(I am setting up a 1200mmx450mmx600mm (deep) aquarium) and intend using plants requiring moderate light).

Please help?
 

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Not sure about Osrams but I'm using Phillips 865's which does the job at a fraction of the cost. Plants are pearling, reds are red, greens are green and blues look brilliant. Nothing fake looking and best of all my camera white balance gets it right.
 

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standoyo said:
Not sure about Osrams but I'm using Phillips 865's which does the job at a fraction of the cost. Plants are pearling, reds are red, greens are green and blues look brilliant. Nothing fake looking and best of all my camera white balance gets it right.
Standoyo do you have the exact model number stated on the bulb? I would like to try this one.

Cheers!
 

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Great thread.

I've used T8 tubes from 3000K (Dennerle Trocal) upto a claimed 18000K (Hagen Aqua Glo). I had best results in terms of growth and attractiveness from 6500K that has 4 spectral peaks (Interpet Daylight Plus). They also had the greatest lumen rating (1300 for 24" 18w) compared to the Sylvania Activa 172 (6500K, CRI 98, 1000 lumen).

As discussed colour temp. and spectrums are independent. Using the Interpet and Sylvania 6500Ks as an example, the Sylvania appeared greener so suspect less effective for plant growth than the Interpet.

One thing I will say is that colour temps, spectrums etc. are less important the more physical qty. of light we have. Plants, IME can adapt to very different spectrums quite well so I now choose what suits my taste (rendition wise) and budget.

Being from the UK I don't have access the the popular GE 9235K and 10000K bulbs. Are these PC T5?

I'd like to try out the ADA 8000K T8s but they're 20mm shorter than the standard 18/20w T8 tubes so won't fit my unit.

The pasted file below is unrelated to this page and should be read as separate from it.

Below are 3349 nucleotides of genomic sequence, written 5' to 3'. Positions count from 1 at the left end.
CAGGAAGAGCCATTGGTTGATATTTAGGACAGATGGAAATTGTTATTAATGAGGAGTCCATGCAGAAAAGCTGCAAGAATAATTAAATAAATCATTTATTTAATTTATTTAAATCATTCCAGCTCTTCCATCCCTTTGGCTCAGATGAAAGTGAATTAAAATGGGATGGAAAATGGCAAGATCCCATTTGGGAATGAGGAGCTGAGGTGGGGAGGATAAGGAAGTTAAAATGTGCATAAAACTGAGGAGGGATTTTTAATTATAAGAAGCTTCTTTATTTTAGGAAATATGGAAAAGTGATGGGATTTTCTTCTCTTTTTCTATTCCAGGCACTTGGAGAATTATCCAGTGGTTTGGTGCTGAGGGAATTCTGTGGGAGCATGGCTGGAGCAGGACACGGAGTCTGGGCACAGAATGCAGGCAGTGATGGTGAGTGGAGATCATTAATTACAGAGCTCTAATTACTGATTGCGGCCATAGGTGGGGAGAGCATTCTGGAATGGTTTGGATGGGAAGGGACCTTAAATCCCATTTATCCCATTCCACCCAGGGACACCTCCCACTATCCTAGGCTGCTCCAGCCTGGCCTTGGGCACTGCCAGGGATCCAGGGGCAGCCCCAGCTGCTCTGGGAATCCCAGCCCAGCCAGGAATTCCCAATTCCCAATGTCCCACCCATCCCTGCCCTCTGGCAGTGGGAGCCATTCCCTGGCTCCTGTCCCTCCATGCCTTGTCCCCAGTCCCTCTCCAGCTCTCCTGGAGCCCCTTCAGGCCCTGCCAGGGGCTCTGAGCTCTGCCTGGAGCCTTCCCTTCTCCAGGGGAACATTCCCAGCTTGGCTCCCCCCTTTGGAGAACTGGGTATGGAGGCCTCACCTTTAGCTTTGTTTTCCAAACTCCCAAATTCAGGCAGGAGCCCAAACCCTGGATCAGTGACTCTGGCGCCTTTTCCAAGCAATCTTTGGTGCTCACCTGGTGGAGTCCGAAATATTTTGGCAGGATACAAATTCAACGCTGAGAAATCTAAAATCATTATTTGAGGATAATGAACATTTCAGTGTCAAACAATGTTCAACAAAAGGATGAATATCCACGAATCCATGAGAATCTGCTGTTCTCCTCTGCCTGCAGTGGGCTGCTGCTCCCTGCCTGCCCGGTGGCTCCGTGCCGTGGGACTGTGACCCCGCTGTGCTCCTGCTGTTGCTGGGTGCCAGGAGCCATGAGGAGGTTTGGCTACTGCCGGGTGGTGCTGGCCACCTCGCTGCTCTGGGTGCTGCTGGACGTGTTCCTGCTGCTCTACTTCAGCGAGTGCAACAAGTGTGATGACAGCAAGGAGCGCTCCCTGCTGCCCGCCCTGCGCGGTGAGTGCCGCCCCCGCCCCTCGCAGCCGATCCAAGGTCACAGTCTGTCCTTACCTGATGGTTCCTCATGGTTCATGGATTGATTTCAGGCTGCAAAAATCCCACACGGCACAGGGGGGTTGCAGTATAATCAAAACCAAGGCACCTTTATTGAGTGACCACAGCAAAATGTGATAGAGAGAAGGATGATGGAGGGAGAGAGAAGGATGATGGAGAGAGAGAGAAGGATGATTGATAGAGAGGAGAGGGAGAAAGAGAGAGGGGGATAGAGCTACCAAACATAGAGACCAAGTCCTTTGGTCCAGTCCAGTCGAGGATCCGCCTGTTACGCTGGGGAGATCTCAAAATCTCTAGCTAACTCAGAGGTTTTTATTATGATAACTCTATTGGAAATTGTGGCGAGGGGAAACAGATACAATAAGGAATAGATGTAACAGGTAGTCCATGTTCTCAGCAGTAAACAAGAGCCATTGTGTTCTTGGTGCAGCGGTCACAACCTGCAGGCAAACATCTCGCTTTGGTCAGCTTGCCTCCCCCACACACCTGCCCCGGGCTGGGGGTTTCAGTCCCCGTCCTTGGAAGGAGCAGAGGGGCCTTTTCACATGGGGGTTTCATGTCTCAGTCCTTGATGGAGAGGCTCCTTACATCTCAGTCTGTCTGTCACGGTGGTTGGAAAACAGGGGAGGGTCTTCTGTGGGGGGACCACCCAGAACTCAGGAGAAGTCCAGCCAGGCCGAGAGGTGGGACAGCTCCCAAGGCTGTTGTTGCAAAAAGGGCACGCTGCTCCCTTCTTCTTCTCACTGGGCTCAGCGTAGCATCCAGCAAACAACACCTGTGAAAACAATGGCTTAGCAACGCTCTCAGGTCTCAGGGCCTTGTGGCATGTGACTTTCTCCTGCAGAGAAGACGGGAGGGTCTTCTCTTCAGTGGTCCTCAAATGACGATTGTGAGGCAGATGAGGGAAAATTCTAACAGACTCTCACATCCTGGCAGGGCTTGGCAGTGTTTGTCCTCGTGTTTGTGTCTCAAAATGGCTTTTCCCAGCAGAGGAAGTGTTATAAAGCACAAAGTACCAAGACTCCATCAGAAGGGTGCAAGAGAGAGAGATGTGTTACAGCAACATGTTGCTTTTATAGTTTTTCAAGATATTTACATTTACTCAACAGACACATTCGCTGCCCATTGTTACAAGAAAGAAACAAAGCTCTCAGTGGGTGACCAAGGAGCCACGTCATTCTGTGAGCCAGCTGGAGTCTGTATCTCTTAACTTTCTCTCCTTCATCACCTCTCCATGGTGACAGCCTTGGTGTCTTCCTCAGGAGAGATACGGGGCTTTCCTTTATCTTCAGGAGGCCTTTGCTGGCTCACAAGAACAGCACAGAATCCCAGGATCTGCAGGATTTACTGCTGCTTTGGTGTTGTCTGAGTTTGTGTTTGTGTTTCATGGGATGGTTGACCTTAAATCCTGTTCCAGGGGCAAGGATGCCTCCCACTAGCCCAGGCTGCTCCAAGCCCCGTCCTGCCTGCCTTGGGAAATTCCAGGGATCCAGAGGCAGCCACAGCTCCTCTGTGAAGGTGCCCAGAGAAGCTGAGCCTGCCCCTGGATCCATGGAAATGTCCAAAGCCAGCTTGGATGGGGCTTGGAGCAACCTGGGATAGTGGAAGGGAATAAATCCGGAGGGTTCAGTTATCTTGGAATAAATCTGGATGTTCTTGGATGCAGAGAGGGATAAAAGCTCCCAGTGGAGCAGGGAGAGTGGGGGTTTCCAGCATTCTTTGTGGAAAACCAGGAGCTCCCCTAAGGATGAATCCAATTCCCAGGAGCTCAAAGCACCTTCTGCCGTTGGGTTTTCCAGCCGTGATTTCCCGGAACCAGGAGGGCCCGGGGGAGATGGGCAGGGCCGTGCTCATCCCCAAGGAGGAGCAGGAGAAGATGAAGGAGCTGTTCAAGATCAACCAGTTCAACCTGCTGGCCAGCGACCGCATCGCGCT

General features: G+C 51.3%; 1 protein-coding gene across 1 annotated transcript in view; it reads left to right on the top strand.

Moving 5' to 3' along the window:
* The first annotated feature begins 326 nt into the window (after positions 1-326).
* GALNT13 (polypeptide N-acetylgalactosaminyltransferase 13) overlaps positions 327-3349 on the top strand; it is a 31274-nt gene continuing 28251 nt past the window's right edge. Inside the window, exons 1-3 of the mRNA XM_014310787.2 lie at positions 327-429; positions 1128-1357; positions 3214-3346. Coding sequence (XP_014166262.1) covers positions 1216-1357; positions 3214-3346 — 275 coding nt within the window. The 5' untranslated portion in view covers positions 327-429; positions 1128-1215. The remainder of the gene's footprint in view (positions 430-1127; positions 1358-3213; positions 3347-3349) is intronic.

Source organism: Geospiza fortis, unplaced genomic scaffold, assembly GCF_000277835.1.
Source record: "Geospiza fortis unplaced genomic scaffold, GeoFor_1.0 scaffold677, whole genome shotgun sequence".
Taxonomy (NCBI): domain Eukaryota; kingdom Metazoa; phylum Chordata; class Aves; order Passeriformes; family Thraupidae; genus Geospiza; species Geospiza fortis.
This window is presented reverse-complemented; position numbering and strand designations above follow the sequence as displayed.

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gnatster said:
One way to look at the Kelvin figure is that it is a "sum" of the various wavelengths the bulb produces. Just as there are many ways to reach a total "sum" when adding a multitude of numbers the same Kelvin rating for various bulbs can have different spectral peaks.
From a statistical perspective it is an average, which is the sum you mentioned divided by the number of data points (or emission spikes).

With this in mind just because bulb A is 10,000K does not mean it will have the same spectrum as bulb B, also rated at 10,000K. Nor will both bulbs give the tank the same look.
Yes. This is one of the main weaknesses of the degree K rating of the bulb. Bulb makers should really include a spectrum chart on all bulbs that they give degree K ratings for.
 

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Rattail said:
Now this is one area I am really battling with.

Please tell me: is there a real difference between daylight Flourescent tubes one buys at the light shop and flourescent tubes one buys at an aquatic shop (LFS).
The detailed answer is that all bulbs are different.

The not-so-detailed answer is that 5000K ("daylight") and 6500K ("full spectrum") bulbs at lighting stores will do a good enough job, especially when considering the high cost of high end speciality aquatic plant bulbs.

For advanced uses such as photography and show tanks, some of the specifically mentioned bulbs on this thread do a better job, but are usually more expensive than the "generic" 500K and 6500K bulbs.